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8 Fun Things To Do With Your Kids For Halloween

8 Fun Things To Do With Your Kids For Halloween

While traditional methods of celebrating Halloween by letting your children wander the neighborhood are becoming less advisable because of safety concerns, you can still find ways to make the upcoming holiday exciting and fun for young children.

Creative parents can come up with of some fun DIY activities that the whole family can enjoy.

Here are 8 Ways to Make Halloween Fun for Your Kids:

1. Decorate pumpkins

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rsz_1pumpkins_courtesy_of_poppet_with_a_camera_at_fickr_creative_commons

    Every kid loves to pick out their own pumpkin at the grocery store or a local produce stand. As a mother of 3 children, I have always let it be an opportunity for them to express themselves by picking the kind that appeals to them, whether it is big or little or odd shaped, doesn’t matter. Decorating the pumpkins can be a great family tradition to build on every year.

    For young children, especially, I do not recommend carving the pumpkins. This can be a risk for injuries. If you just buy them as is, and decorate the outside, the pumpkins will last longer. There are so many neat ways to dress up pumpkins. You can use markers, glitter glue, acrylic paint, buttons, beads, various kinds of string, cords and cloth. Anything and everything can make pumpkin look cool.

    Try new ways to decorate them every year to make the event more fun. Let the children drawn their own designs and be supportive and excited by what they come up with, so they can feel proud of their original art.

    2. Fix up the yard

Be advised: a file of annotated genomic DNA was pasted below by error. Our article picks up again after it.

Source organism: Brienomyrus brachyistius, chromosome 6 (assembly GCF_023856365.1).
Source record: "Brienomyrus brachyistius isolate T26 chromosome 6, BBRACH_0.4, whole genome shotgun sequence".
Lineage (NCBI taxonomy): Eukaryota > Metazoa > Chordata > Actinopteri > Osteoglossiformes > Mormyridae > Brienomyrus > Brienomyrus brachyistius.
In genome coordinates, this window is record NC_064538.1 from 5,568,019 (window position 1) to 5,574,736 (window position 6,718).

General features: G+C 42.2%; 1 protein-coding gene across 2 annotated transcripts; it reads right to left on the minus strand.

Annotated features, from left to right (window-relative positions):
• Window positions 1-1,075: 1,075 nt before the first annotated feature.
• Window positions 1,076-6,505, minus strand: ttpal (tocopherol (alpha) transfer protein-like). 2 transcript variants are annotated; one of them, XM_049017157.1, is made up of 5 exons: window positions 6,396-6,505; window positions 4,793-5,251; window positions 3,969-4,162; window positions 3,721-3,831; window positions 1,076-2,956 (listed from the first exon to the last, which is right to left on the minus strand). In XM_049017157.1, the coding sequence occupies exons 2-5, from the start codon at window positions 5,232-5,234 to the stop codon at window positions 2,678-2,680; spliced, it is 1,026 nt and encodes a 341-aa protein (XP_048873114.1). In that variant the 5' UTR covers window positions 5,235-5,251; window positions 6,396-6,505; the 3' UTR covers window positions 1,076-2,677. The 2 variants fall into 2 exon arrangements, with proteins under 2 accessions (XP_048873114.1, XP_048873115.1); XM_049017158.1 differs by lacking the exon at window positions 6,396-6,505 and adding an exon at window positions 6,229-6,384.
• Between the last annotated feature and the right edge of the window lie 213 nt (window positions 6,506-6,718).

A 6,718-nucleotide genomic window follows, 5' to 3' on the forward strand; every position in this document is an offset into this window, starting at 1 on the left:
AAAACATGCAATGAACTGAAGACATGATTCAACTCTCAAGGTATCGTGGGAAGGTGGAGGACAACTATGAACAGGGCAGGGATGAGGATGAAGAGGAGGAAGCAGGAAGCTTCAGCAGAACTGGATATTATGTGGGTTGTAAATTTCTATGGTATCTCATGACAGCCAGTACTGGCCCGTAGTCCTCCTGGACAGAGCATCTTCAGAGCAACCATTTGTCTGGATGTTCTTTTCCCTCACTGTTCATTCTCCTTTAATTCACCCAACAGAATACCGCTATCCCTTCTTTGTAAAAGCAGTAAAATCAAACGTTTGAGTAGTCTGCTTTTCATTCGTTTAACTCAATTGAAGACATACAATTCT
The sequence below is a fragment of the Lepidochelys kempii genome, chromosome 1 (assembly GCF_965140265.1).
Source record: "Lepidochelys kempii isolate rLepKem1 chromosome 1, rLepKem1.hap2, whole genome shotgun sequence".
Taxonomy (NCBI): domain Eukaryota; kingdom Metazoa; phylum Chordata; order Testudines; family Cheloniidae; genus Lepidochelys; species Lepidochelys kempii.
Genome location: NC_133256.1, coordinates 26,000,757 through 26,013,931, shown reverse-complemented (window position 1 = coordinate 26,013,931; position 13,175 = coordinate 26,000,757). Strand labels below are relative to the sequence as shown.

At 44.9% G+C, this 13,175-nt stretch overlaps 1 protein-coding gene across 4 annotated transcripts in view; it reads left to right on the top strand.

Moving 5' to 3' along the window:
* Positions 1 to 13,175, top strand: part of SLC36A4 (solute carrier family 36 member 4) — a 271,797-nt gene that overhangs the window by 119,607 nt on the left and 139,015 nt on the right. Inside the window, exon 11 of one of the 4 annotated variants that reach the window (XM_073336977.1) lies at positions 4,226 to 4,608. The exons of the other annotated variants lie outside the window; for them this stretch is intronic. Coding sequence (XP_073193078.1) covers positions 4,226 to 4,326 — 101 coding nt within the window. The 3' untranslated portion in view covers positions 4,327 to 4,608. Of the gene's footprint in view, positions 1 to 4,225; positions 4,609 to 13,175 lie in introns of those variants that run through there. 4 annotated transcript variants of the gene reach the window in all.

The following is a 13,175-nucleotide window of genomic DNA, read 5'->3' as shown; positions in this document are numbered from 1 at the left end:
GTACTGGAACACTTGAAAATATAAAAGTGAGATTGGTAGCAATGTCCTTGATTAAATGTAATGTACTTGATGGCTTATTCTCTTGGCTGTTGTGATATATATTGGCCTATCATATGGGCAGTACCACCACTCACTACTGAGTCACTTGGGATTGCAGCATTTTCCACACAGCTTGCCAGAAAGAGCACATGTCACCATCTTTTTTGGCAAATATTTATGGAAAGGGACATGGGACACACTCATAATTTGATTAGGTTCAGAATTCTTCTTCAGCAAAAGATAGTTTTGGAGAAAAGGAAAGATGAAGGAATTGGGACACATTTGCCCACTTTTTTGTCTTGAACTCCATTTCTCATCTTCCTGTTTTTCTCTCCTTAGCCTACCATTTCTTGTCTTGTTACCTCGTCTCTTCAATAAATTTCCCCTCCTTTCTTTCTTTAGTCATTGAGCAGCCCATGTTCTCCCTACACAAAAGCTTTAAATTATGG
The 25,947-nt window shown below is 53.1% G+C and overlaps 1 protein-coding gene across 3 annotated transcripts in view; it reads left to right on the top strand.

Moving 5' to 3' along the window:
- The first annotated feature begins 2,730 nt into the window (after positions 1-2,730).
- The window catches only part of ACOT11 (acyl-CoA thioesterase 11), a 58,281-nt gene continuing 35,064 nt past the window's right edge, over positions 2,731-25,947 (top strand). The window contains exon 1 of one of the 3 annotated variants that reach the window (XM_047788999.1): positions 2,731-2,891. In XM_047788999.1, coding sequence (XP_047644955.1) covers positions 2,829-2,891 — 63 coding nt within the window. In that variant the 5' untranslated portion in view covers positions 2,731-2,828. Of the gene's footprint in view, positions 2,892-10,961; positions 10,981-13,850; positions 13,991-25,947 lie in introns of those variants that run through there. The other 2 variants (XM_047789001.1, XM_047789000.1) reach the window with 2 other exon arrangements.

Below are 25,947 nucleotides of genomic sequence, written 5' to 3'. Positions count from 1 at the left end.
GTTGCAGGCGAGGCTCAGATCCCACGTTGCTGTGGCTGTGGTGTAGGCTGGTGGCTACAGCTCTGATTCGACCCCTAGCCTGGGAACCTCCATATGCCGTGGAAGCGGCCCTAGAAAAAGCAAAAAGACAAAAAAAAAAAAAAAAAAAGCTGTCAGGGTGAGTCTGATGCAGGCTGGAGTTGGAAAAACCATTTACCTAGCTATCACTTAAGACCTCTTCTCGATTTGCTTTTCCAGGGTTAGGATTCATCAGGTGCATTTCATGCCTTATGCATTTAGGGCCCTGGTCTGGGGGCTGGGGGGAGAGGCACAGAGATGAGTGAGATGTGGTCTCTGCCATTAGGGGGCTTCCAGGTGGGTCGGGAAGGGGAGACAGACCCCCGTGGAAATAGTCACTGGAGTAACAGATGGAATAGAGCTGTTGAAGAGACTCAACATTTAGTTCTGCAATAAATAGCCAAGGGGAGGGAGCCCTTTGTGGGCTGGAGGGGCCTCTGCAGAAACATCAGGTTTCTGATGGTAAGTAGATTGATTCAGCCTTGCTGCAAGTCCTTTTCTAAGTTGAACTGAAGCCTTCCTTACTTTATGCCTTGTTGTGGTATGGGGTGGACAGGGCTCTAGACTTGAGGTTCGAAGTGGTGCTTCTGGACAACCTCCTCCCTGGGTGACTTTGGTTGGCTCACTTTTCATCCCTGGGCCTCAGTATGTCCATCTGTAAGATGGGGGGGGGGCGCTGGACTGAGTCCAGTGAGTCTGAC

Here is one of the easiest ways to celebrate Halloween. Use the trees or shrubs in your yard to hang lights, figurines or ghosts. You can even have of all different types. As long as you have a photo that can be converted to a digital file, there are many places to order figurines from that will look lifelike and scary, especially when they have lights around them. Use your imagination and let the children help with the yard decor.

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    How about a wheelbarrow full of dirt and a skeleton? Or you could create what looks like an old graveyard. Use whatever you have on hand and get the whole family involved. If you have a front porch you can make it look like a spooky mansion. You can hang cobwebs, bats, lights and decorate with various kinds of homemade candles. You can make a scarecrow type of figure that sits in a chair. Welcome anything your kids can think of as a good idea, as long as it is safe.

    3. Make their own costumes

    Help the children decide on the type of costume they want. This is one of the funnest things for them to do. Give them a few ideas, based on movies or toys they own and see what you can come up with together. Face painting is more fun than making masks and it is inexpensive. Visit the nearest dollar store and let the kids shop for cheap decorations they want. Stores are a great place to visit, just for ideas. You could buy already made costumes, or you can get ideas, and after visiting goodwill stores, buy enough inexpensive items to make up the costumes yourself.